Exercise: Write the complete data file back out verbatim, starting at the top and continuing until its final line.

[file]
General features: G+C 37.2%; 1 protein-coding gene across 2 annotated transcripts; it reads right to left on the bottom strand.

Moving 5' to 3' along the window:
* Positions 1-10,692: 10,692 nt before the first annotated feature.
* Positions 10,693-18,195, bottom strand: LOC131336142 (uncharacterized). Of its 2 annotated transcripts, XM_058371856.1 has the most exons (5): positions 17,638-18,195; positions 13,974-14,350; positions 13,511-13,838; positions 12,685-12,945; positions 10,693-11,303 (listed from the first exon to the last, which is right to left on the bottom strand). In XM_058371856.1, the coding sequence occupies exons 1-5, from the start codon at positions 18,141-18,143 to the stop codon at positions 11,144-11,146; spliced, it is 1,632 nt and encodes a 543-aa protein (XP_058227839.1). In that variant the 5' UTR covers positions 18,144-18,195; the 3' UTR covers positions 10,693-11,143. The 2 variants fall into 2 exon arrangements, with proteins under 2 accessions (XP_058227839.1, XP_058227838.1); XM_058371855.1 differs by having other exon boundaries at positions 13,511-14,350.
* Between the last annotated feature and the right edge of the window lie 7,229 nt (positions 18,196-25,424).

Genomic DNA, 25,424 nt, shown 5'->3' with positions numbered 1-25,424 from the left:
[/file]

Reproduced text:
General features: G+C 37.2%; 1 protein-coding gene across 2 annotated transcripts; it reads right to left on the bottom strand.

Moving 5' to 3' along the window:
* Positions 1-10,692: 10,692 nt before the first annotated feature.
* Positions 10,693-18,195, bottom strand: LOC131336142 (uncharacterized). Of its 2 annotated transcripts, XM_058371856.1 has the most exons (5): positions 17,638-18,195; positions 13,974-14,350; positions 13,511-13,838; positions 12,685-12,945; positions 10,693-11,303 (listed from the first exon to the last, which is right to left on the bottom strand). In XM_058371856.1, the coding sequence occupies exons 1-5, from the start codon at positions 18,141-18,143 to the stop codon at positions 11,144-11,146; spliced, it is 1,632 nt and encodes a 543-aa protein (XP_058227839.1). In that variant the 5' UTR covers positions 18,144-18,195; the 3' UTR covers positions 10,693-11,143. The 2 variants fall into 2 exon arrangements, with proteins under 2 accessions (XP_058227839.1, XP_058227838.1); XM_058371855.1 differs by having other exon boundaries at positions 13,511-14,350.
* Between the last annotated feature and the right edge of the window lie 7,229 nt (positions 18,196-25,424).

Genomic DNA, 25,424 nt, shown 5'->3' with positions numbered 1-25,424 from the left: